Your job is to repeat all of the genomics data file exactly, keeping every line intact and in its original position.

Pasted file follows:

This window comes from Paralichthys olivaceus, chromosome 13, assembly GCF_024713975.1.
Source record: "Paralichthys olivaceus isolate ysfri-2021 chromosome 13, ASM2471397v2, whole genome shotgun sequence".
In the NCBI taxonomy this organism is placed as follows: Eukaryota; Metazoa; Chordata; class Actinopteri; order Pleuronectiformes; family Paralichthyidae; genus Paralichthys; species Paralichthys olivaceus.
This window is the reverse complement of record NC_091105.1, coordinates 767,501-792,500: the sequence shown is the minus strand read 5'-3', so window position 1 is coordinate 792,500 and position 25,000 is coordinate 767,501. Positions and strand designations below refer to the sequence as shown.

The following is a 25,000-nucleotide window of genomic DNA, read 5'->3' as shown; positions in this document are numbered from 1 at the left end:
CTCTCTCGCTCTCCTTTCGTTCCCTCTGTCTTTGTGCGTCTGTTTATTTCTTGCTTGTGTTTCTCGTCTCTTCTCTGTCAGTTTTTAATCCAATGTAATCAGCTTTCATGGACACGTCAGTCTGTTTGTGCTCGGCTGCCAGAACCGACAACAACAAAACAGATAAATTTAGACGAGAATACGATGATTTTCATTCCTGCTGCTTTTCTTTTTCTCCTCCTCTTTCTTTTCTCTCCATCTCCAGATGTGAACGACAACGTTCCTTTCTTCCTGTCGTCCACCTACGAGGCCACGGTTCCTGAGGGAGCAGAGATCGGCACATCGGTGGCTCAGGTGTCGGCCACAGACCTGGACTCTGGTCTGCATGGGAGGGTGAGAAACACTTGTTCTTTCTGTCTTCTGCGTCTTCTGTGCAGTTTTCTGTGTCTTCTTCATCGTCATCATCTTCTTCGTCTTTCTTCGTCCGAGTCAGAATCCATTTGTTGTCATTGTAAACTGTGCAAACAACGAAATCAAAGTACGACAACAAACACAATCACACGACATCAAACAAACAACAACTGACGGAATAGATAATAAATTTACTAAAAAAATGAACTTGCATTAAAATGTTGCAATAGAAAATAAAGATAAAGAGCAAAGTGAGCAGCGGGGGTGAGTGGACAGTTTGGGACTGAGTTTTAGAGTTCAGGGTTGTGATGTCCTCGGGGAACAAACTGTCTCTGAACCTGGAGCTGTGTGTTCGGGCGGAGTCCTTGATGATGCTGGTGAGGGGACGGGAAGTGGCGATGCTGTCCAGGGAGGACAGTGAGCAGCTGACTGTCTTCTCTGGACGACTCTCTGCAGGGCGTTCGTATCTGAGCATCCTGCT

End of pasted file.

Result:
This window comes from Paralichthys olivaceus, chromosome 13, assembly GCF_024713975.1.
Source record: "Paralichthys olivaceus isolate ysfri-2021 chromosome 13, ASM2471397v2, whole genome shotgun sequence".
In the NCBI taxonomy this organism is placed as follows: Eukaryota; Metazoa; Chordata; class Actinopteri; order Pleuronectiformes; family Paralichthyidae; genus Paralichthys; species Paralichthys olivaceus.
This window is the reverse complement of record NC_091105.1, coordinates 767,501-792,500: the sequence shown is the minus strand read 5'-3', so window position 1 is coordinate 792,500 and position 25,000 is coordinate 767,501. Positions and strand designations below refer to the sequence as shown.

The following is a 25,000-nucleotide window of genomic DNA, read 5'->3' as shown; positions in this document are numbered from 1 at the left end:
CTCTCTCGCTCTCCTTTCGTTCCCTCTGTCTTTGTGCGTCTGTTTATTTCTTGCTTGTGTTTCTCGTCTCTTCTCTGTCAGTTTTTAATCCAATGTAATCAGCTTTCATGGACACGTCAGTCTGTTTGTGCTCGGCTGCCAGAACCGACAACAACAAAACAGATAAATTTAGACGAGAATACGATGATTTTCATTCCTGCTGCTTTTCTTTTTCTCCTCCTCTTTCTTTTCTCTCCATCTCCAGATGTGAACGACAACGTTCCTTTCTTCCTGTCGTCCACCTACGAGGCCACGGTTCCTGAGGGAGCAGAGATCGGCACATCGGTGGCTCAGGTGTCGGCCACAGACCTGGACTCTGGTCTGCATGGGAGGGTGAGAAACACTTGTTCTTTCTGTCTTCTGCGTCTTCTGTGCAGTTTTCTGTGTCTTCTTCATCGTCATCATCTTCTTCGTCTTTCTTCGTCCGAGTCAGAATCCATTTGTTGTCATTGTAAACTGTGCAAACAACGAAATCAAAGTACGACAACAAACACAATCACACGACATCAAACAAACAACAACTGACGGAATAGATAATAAATTTACTAAAAAAATGAACTTGCATTAAAATGTTGCAATAGAAAATAAAGATAAAGAGCAAAGTGAGCAGCGGGGGTGAGTGGACAGTTTGGGACTGAGTTTTAGAGTTCAGGGTTGTGATGTCCTCGGGGAACAAACTGTCTCTGAACCTGGAGCTGTGTGTTCGGGCGGAGTCCTTGATGATGCTGGTGAGGGGACGGGAAGTGGCGATGCTGTCCAGGGAGGACAGTGAGCAGCTGACTGTCTTCTCTGGACGACTCTCTGCAGGGCGTTCGTATCTGAGCATCCTGCT